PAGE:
...and no, for those of you who want to know, this is NOT the second part of my four-part series on how Alice in Wonderland fails.
I read Animal Farm over the weekend, and I have to say that I'm pretty astonished. I'll have to read it several more times before I catch everything, but my first time through left me pretty breathless.
Just...Orwell's ability to use animals to so accurately portray humanity--our psychological and intellectual processes--is pure art. The symbolism is hauntingly accurate, but it's never heavy-handed, and it's always open to interpretation. Animal Farm takes shots at religion, politics, ideologies, history, psychology--all at the same time. What a master!
I think part of what makes Animal Farm so amazing is its limited-omniscience third-person perspective. The narrator is not an animal on Animal Farm--the narrator does not speak in the first person. But the narrator does not know more about reality, about daily events, than the animals do. The limited-omniscience third-person style is difficult to write--I know from personal experience--and it's rare. But it does have a peculiarly immersive effect.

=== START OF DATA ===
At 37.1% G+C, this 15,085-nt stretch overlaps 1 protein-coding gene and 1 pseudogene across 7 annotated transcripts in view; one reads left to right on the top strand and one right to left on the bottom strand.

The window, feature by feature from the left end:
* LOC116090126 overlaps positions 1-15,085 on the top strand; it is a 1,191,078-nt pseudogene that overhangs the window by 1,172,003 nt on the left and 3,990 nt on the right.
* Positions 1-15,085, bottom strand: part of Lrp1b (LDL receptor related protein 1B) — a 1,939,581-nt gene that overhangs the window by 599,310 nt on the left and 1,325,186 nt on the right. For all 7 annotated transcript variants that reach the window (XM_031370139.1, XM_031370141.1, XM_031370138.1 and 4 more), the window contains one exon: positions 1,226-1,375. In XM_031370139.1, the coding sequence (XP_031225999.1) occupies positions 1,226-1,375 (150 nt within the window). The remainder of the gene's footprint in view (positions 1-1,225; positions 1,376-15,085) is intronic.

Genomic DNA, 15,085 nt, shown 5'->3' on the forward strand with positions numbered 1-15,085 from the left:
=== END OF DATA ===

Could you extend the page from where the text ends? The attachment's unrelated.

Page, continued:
And then, of course, there's the final chapter, with its heartbreaking images of the meeting in the farmhouse, the blurring of reality, and that one Commandment up there on the wall...
ALL ANIMALS ARE EQUAL
BUT SOME ARE MORE EQUAL THAN OTHERS
What a book. I'm a fan.
Long live quiet amazement...